By Dan Weber
Researchers have long known that having participants capture their responses on mobile devices from their kitchen, in the store, or at an event would offer many benefits. Mobile devices could give researchers the ability of having participants capture moments as they happen in an unobtrusive manner. Mobile phone technology is advancing at a rapid pace. We can now shoot high quality 1080p full length videos. Our challenge as platform providers is getting ever-increasing file sizes to the research platform where they can be viewed and analyzed.
History of mobile ethnography
The earliest forms of in-the-moment ethnography studies required a researcher to actually be present and record responses and reactions of participants as they completed the required activity or event. While I will not argue the merits or drawbacks of having ethnographers present, Mobile technology at the very least opens the range of possibilities when considering capturing ethnographic-type information.
Researchers tested these waters first by sending participants cameras and instructed them to record their responses. Participants were then responsible for sending the camera back. This made for a very drawn out and expensive process often extending the time requirements for the project.
The next testing ground utilized desktop computers and webcams. This method too came with strings attached. Participants were not able to go out of the home and complete activities because they were tethered to their computers. It wasn’t until the progression of smart phones and wireless technology, that true in-the-moment ethnography studies were made possible.
App or Web
There have been a number of blog posts related to web or app development choices as they relate to functionality and user experience when capturing mobile video. When considering which development direction to take, we made what we would consider the easy choice. We chose app over web for one simple reason, so that we could confidently and consistently upload full length videos. It seemed unreasonable to us to tout the virtues of mobile ethnography while at the same time forcing participants to shoot 30 second to one minute videos because of the limitations associated with a web-based design. We couldn’t ask participants to show us how they bake cookies in their kitchen and expect them to do this in 15 one minute videos.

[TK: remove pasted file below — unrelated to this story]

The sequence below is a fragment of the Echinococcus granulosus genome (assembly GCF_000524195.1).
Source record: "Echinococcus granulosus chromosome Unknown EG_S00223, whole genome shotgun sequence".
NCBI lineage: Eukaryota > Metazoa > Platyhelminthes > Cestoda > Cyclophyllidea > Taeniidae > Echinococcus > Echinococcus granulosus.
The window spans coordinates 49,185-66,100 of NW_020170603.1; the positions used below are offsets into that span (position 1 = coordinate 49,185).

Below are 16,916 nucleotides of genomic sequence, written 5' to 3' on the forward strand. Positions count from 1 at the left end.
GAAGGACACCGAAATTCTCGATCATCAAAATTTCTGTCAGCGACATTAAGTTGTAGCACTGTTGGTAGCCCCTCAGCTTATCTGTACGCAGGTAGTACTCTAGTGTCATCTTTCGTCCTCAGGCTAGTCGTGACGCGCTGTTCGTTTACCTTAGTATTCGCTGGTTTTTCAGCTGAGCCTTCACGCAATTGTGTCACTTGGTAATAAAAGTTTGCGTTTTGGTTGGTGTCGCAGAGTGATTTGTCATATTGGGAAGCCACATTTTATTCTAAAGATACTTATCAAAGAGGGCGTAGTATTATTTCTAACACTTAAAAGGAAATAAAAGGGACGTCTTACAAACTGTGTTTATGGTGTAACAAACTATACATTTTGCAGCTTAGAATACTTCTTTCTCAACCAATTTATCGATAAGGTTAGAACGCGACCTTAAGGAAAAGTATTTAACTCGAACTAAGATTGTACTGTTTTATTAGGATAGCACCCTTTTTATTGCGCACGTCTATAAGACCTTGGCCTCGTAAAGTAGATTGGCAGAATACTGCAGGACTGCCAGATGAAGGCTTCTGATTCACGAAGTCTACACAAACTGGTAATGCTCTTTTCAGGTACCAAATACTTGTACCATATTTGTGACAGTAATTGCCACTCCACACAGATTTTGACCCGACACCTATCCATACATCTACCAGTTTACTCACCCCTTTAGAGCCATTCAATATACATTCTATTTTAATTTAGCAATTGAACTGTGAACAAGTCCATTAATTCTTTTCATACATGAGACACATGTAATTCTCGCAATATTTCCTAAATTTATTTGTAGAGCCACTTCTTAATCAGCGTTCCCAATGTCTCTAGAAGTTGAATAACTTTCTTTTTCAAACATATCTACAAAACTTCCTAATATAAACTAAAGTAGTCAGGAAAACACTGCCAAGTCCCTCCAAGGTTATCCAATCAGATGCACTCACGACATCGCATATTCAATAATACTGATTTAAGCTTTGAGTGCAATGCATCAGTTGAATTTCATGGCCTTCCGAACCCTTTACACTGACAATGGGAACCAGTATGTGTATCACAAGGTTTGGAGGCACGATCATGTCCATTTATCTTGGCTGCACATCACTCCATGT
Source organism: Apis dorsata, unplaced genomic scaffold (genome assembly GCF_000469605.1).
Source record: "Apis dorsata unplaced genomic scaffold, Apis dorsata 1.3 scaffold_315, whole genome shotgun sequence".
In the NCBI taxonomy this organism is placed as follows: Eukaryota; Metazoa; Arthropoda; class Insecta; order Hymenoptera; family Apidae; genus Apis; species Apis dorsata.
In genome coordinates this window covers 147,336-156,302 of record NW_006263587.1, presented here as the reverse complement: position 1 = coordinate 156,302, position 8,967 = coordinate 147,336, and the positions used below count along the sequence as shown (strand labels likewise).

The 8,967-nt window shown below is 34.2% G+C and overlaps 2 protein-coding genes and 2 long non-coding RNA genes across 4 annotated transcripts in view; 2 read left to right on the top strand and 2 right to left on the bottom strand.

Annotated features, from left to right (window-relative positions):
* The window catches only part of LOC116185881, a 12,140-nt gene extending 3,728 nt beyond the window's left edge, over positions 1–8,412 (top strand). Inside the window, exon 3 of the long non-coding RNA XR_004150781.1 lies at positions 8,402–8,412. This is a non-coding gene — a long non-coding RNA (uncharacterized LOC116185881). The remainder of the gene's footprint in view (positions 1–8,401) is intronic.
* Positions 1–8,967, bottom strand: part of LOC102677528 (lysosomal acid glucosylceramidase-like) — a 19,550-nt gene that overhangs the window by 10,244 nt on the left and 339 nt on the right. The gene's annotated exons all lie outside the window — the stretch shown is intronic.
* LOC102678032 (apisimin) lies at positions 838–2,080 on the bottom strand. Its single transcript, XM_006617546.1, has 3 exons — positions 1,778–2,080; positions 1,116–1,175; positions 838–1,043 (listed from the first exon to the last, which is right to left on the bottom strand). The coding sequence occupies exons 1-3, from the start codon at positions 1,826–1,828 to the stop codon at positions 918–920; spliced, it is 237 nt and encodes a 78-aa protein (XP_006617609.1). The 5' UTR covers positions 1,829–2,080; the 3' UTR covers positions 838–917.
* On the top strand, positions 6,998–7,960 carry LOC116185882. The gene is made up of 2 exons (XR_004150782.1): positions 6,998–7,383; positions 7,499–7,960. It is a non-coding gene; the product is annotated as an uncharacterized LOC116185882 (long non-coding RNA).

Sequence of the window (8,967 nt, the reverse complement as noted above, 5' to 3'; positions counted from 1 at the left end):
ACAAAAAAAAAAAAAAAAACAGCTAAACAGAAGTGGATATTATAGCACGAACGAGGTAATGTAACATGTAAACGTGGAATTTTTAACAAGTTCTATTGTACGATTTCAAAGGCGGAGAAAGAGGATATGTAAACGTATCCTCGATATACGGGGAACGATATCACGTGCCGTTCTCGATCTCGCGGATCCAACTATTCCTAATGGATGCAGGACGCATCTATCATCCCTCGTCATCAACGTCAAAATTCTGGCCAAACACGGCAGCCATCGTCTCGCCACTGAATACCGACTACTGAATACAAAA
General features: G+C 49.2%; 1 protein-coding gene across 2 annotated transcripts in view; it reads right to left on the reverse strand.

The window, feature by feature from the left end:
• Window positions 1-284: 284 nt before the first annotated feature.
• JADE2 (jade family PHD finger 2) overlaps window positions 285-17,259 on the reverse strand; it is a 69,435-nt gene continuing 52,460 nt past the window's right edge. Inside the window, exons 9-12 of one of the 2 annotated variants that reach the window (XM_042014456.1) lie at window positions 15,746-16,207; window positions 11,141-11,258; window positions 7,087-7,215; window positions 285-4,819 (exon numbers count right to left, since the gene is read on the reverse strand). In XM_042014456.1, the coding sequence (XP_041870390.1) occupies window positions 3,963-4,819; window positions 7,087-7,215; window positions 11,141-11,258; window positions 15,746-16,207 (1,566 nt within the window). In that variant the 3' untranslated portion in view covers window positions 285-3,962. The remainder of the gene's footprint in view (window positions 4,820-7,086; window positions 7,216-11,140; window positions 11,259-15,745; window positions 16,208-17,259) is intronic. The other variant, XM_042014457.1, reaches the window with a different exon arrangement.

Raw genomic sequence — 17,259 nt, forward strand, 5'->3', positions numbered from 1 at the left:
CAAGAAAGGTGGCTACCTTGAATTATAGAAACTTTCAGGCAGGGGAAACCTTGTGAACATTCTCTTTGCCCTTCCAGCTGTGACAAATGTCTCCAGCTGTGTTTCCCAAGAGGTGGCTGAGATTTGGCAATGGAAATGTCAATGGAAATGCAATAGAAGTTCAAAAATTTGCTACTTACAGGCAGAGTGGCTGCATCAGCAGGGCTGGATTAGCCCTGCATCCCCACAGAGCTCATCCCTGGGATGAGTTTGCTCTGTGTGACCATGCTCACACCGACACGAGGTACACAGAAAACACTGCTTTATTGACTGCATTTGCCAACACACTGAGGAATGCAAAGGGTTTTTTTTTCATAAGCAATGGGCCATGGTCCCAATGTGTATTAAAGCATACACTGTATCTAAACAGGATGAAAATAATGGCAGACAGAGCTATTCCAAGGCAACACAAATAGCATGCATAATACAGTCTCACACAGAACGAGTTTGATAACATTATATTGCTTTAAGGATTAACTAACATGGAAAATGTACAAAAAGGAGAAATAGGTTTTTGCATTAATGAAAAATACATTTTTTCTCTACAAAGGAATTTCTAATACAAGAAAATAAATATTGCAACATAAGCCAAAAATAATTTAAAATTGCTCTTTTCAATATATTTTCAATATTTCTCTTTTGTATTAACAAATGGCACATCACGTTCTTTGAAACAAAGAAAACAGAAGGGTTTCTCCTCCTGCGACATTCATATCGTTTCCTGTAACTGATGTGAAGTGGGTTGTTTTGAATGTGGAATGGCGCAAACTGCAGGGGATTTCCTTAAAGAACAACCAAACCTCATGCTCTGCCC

With the web-based option, the participant must stay on the upload page until the video is fully loaded. For example, a five minute video recorded at 1080p / 30 frames per second would have an approximate file size of 650mb. On an average home quality Wi-Fi, this could take 20 minutes or more to upload let alone if one is outdoors where data strength can be intermittent. Not only would most people not have the patience to wait that long before texting a friend or checking their email, but many devices are set to automatically lock after a certain amount of inactivity, which could disrupt the upload process. This also assumes that at no point during the upload process a connection is lost. This would eliminate capturing video in remote places and in stores where mobile data may not even be available.
Limited by the software’s capability, researchers encouraged participants to record videos between 30 seconds and a minute limiting the value of the response in many cases. As qualitative researchers, we are trying to probe for more details, not less! By limiting the length of the video, platform providers were minimizing the risk of the participant walking out of a building or going through a tunnel and losing their internet connection. Compounding this issue is that some apps limit the uploading of videos to occur only on Wi-Fi, ensuring participants are not using up their data plans and incurring costs to participate in the research.
If full length videos that actually upload regardless of the environment was the challenge, then building an app that can survive the inconsistency of internet connections was the goal. We found that as large videos were being uploaded, participants often moved in and out of Wi-Fi and various mobile wireless communications (3G, 4G, LTE, etc.) zones, disrupting the upload process. To make matters worse, the cameras on mobile devices were improving rapidly, thus increasing the file size.
Faced with this challenge, itracks set out to build a file compression and upload system that would allow participants to submit full length videos without the risk of the upload failing. Our video upload system is resilient to the nature of mobile phone users because it recognizes that mobile internet connectivity is fragile.
We set out to develop a system that chooses Wi-Fi when available, but could pause the upload if a connection was lost. Now, once an internet connection is re-established, the video resumes the upload where it left off. If a mobile device can capture a long data rich video, the app can consistently upload the videos regardless of the length. With this improvement, the length of the mobile video that can be posted in our qualitative platform is only limited by the functionality of the mobile device collecting the video. With higher quality cameras and larger and larger storage capabilities, mobile ethnography, in-home usage tests, and shop-along studies can be done with the participant free to express themselves in as much time as they need.
itracks is an independent market research technology and services company founded in 1998 by Dan Weber. itracks’ online focus groups, video focus groups, discussion boards, online communities, and markup tools are easy to use and come equipped with a wide range of engagement capabilities. itracks is known in the industry for mobile video data collection and video management capabilities. To learn more about online and mobile research, sign up for a webinar. www.itracks.com